What A Marshmallow Can Tell You About Your Resolutions

What were your resolutions this year? Did you make one or two, or merely announce some good intentions? A marshmallow or two provides the answer.

plan the work and work the plan

IT’S THAT time of year, in the wee beginning of it when we’re full of hope for what the new year will bring.

Some of us make New Year resolutions; others no longer bother.

How about you, what’s your resolutions this year?

If you want to make something happen in your life that’s been illusive — perhaps some so-called “New Year’s resolution” — then I’d like to introduce you to two men:

Walter Mischel and Dean Karlan.

These men have something to teach us about getting what we want out of life, and I make this first blog post of the year about them and what they teach, because I learned something from my “1-Minute Survey.”

The 1-Minute Survey presented 12 body/mind aspirations that collectively are known to contribute to a long and healthy life. I asked for respondents to choose the one that’s most important to them.

So far a large majority chose two closely aligned aspirations:

19% selected “I want to live my life guided by focused intention”; and

16% selected “I want to learn to build new, empowering lifestyle habits”.

I was pleased but surprised by this outcome. My guess would have been that more people chose other selections, such as those associated with hormone optimization or getting fit.

But I learned something quite different.


The Power of the Right Mindset

What I learned is that many readers know that developing the right “Mindset” is the best first thing you can do before working on any other aspiration.

Mindset is my first “Pillar” of the “Four Pillars” conceived to enable us to manage our aging process, as I wrote about in 12 Ways To Increase Your Healthspan, Starting Now.

The reason for that is simple:

Any aspiration or goal worth having requires a plan conceived and executed by a specific, consistent state of mind.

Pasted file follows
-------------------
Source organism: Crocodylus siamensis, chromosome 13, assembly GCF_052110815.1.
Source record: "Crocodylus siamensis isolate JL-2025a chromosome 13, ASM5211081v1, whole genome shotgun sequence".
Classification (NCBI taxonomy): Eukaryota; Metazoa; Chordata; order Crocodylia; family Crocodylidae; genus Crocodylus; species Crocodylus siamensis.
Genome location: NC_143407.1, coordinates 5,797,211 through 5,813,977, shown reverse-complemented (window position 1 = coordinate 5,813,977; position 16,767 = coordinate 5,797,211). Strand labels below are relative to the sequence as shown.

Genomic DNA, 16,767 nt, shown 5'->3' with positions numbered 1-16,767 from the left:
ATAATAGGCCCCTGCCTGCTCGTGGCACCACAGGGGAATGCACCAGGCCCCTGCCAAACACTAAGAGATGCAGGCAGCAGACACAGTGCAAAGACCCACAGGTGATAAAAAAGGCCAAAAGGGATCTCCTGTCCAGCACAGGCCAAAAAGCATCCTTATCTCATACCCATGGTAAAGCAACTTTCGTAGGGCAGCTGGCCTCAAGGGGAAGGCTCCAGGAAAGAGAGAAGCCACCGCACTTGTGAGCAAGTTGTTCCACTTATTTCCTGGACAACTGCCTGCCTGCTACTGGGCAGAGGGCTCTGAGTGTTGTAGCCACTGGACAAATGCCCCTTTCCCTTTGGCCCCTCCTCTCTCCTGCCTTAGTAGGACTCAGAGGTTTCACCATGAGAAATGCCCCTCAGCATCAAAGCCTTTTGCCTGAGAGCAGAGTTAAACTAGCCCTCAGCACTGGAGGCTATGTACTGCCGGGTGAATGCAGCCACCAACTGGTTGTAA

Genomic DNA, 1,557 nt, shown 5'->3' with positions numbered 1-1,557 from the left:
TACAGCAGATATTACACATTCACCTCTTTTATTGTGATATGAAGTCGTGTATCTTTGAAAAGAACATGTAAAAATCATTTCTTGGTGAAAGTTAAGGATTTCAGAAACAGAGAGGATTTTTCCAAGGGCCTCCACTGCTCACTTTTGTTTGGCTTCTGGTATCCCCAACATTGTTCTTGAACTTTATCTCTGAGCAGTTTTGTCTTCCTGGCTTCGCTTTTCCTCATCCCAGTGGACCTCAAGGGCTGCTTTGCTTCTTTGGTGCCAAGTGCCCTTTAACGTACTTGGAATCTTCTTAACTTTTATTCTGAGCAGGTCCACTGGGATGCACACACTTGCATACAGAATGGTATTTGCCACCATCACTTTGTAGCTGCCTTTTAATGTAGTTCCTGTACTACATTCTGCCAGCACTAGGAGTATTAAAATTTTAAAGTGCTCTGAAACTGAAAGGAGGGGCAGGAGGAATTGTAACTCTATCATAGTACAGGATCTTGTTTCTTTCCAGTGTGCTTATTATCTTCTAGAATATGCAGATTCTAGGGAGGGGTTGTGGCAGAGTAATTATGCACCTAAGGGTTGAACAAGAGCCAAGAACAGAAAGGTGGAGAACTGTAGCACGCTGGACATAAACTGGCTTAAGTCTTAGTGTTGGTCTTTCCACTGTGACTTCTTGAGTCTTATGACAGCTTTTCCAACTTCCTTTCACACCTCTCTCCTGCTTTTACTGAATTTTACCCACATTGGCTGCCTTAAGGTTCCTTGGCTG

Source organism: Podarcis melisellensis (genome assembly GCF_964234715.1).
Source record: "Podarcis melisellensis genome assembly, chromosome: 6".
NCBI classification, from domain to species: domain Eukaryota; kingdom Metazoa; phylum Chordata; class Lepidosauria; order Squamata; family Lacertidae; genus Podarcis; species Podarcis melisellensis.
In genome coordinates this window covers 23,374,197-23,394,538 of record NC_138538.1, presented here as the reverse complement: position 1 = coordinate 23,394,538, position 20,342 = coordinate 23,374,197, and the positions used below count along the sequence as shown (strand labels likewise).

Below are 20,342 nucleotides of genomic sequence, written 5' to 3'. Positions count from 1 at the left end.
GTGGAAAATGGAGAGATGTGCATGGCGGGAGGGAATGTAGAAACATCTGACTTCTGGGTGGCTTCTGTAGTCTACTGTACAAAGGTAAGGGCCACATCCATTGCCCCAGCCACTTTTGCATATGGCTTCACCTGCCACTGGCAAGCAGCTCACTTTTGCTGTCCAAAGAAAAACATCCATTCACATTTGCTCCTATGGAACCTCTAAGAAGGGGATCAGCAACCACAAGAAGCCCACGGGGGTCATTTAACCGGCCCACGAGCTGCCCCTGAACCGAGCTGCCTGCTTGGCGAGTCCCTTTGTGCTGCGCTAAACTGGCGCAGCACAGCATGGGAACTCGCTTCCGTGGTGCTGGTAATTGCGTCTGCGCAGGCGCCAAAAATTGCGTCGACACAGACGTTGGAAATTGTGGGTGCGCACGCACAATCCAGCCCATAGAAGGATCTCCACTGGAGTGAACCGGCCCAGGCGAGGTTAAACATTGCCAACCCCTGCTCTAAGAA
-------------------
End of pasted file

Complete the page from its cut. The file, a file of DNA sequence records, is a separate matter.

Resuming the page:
If we choose these habits with some forethought and insight, step by step, they lead us to our desired objective.

Perhaps those who took the survey recognized that all the other choices presented could be achieved if they developed the right Mindset and attendant skills.

Which brings us back to those two men mentioned above, Walter Mischel and Dean Kilian.


First up, Walter Mischel and his Marshmallows

Walter Mischel is a famous psychologist at Columbia University. Dean Karlan, no slough either, is a behavioral economist at Yale University.

They both know something about what it takes to achieve your resolutions.

Dr. Mischel earned his fame for devising the so-called “Marshmallow Test”, and the subsequent book, The Marshmallow Test: Mastering Self Control.

As PBS Newshour reporter Paul Solman said in his report about New Year’s resolutions:

“The book is based on half-a-century of research by Mischel and others that began with a simple experiment, now among the most famous and replicated in the history of psychology.”

What was that study all about, you ask?

In two words – delayed gratificationWait and eat two

What Dr. Mischel did way back in the 1950s and 60s was take 650 preschoolers at Stanford University and sat them at a table, one by one. On the table was one marshmallow. The children were told that they could eat that one marshmallow now, or wait ten minutes and eat two marshmallows.

Two-thirds of the kids couldn’t resist the temptation and quickly devoured the one marshmallow, leaving one-third of the kids who waited for the second before devouring them both.

What was learned?

Mischel followed these children into early adulthood and discovered that those who were able to wait for the second marshmallow to arrive, thereby demonstrating some ability to delay gratification, were generally more prosperous later in life.

How did those delayed gratification types do it?

It’s strange to use this term when applied to children, but they used what is referred to as “executive control” to resist the temptation of the one marshmallow whispering “eat me” in order to get two and have a banquet.

What those kids did was to use the prefontal cortex of their brain – the “cool”, thinking part of the brain — to conjure strategies to resist the marshmallow temptation, rather than succumb to the “hot” emotional system that’s always shouting “I want it now now now”.

Those kids’ strategies included exploring their nasal cavities or ear canals, toying with the marshmallow, repeating the mantra, “10 minutes, 10 minutes, 10 minutes…” – all in an effort to distract them from the siren call, “EAT ME NOW”.

In that interview, Paul Solman asked Dr. Mischel what he thought of New Year’s resolutions by asking him this:

“So New Year’s resolutions, people make them, and just about as often, they break them. Why?”

“Because they’re formulated in a way that is a general good intention, but it’s not a plan”, Mischel replied.

That response rang a bell for me.

Come the New Year, it’s not a “resolution” (I resolve to do this) that people really make, but instead they voice some “intention” that sounds good at the time, but winds up being just sounds in the wind.